of declining economic activity, whereas the twelfth century was a period of economic expansion. The Romans of the Late Empire would have been satisfied if they could have kept production and commerce at their old level; the men of the twelfth century were making a great effort to increase production and commerce. They were clearing forests, draining swamps, building new towns, establishing new trading stations in the East, concentrating certain industries in the towns, and even experimenting with new sources of mechanical power, such as the windmill. This rapid expansion makes the twelfth century, in some of its aspects, resemble our own boom periods. For example, emigration agents in the Rhineland told German peasants the familiar story of fertile land on the eastern frontier which could be had for a song. But the controlling ideas of the twelfth century were so different from ours that the resemblances between the two economic systems are less striking than the differences. Strong community feeling and the influence of the Church made group enterprise more important than individual effort. Settlers on the frontier grouped themselves in villages for mutual protection and assistance; they did not set up individual homesteads. The small business men of the towns formed strong associations, not only to guard their political rights but also to suppress economic competition. Even the most individualistic enterprisers of the period, the great merchants who traded across the length and breadth of Europe, found that they had to be backed up by associations of their fellow merchants to enjoy any security. At the same time the Church and the governing classes were very suspicious of profit-seeking individuals. The Church feared, quite rightly, that such men would become too interested in this world to remember the next Kings and nobles feared that the unrestrained drive for profits would undermine the social organization which gave them power. There was general agreement that economic activity should be regulated and controlled in the interests of society and that individual profits were less important than social stability. This is not to say that the profit mo-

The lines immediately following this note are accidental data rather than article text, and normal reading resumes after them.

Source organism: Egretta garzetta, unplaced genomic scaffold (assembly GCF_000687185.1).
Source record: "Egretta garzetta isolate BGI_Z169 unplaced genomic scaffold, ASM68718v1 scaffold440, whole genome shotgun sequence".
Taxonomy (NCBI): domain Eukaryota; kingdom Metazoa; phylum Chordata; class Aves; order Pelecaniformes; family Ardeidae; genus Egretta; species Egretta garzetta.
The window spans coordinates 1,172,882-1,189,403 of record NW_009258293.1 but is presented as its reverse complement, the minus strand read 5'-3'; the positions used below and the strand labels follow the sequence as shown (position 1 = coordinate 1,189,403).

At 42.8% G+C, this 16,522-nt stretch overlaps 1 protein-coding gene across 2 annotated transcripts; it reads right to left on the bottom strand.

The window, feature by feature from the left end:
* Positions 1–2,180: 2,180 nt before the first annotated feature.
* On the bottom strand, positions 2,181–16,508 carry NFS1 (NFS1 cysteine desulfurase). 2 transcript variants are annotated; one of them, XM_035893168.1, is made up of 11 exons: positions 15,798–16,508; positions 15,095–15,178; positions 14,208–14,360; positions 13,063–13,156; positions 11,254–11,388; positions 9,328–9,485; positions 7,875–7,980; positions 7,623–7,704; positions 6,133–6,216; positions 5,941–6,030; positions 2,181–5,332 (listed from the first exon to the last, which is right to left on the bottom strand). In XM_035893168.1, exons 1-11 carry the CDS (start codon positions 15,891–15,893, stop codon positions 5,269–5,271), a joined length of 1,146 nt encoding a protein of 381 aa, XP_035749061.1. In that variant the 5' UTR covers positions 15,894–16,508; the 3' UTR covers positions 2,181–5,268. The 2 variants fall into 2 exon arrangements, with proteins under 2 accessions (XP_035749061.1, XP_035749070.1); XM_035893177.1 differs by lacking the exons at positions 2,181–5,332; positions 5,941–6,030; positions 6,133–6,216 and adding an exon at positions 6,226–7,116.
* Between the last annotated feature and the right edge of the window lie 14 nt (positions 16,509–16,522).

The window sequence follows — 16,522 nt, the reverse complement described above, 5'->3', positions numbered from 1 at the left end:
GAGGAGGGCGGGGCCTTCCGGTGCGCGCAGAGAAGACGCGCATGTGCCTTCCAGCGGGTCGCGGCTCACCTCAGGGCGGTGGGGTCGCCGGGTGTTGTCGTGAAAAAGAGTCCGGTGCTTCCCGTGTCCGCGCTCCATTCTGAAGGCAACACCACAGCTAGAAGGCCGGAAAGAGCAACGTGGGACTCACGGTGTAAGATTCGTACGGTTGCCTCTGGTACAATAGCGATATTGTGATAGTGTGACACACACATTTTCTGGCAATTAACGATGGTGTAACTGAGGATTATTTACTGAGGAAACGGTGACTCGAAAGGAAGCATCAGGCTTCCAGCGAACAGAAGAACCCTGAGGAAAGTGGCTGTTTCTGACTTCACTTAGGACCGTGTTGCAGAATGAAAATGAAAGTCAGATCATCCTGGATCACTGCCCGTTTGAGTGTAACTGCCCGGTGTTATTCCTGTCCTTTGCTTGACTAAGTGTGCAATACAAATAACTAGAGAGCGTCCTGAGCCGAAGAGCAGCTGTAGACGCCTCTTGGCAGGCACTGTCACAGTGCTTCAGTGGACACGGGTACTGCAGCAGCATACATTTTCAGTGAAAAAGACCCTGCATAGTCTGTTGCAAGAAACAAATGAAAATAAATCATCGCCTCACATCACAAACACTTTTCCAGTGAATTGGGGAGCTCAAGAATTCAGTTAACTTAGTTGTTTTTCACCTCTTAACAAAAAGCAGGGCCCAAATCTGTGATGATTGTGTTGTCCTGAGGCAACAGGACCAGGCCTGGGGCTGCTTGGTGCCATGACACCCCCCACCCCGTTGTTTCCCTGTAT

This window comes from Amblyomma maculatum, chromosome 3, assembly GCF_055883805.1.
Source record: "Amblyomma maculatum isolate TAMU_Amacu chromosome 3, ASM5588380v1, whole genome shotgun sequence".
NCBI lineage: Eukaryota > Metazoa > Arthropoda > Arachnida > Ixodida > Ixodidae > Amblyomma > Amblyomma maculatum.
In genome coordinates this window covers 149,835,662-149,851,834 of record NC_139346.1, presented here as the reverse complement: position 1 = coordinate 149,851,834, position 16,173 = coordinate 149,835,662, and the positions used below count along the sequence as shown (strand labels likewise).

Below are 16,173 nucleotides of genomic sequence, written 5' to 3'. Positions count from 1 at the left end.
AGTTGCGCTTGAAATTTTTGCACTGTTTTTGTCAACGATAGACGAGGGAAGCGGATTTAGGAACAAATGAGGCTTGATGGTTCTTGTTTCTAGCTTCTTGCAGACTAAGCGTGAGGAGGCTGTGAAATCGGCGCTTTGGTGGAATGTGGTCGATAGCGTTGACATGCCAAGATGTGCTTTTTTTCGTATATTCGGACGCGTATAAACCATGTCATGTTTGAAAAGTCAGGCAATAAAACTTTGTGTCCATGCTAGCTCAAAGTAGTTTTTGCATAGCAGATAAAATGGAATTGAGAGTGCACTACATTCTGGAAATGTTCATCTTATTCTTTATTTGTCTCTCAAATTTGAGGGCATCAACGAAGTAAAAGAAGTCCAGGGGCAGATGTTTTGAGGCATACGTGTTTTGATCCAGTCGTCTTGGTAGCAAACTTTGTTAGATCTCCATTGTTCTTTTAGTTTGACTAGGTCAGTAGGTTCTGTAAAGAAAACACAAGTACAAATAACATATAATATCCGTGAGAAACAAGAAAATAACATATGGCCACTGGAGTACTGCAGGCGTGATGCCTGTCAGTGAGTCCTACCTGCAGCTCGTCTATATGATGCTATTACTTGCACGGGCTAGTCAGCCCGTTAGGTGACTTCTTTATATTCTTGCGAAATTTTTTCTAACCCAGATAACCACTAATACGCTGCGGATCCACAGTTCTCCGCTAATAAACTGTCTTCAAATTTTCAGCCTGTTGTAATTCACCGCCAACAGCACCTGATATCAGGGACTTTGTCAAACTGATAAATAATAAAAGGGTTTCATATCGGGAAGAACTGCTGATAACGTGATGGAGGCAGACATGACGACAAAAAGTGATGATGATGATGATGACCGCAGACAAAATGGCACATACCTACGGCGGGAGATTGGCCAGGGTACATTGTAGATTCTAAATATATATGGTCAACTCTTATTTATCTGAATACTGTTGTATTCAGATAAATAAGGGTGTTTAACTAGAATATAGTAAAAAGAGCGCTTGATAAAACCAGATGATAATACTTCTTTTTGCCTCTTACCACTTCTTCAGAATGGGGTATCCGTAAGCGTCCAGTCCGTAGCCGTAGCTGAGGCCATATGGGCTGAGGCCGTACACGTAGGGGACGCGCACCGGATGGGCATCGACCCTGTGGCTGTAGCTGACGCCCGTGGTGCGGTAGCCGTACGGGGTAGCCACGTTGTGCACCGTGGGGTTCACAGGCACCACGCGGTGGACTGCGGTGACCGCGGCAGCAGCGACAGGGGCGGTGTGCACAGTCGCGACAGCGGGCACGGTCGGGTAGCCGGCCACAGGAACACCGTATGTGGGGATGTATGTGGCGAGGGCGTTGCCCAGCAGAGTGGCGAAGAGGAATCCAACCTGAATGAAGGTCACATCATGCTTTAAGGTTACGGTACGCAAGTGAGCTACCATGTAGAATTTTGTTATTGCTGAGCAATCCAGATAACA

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WESTERN EUROPE IN THE MIDDLE AGES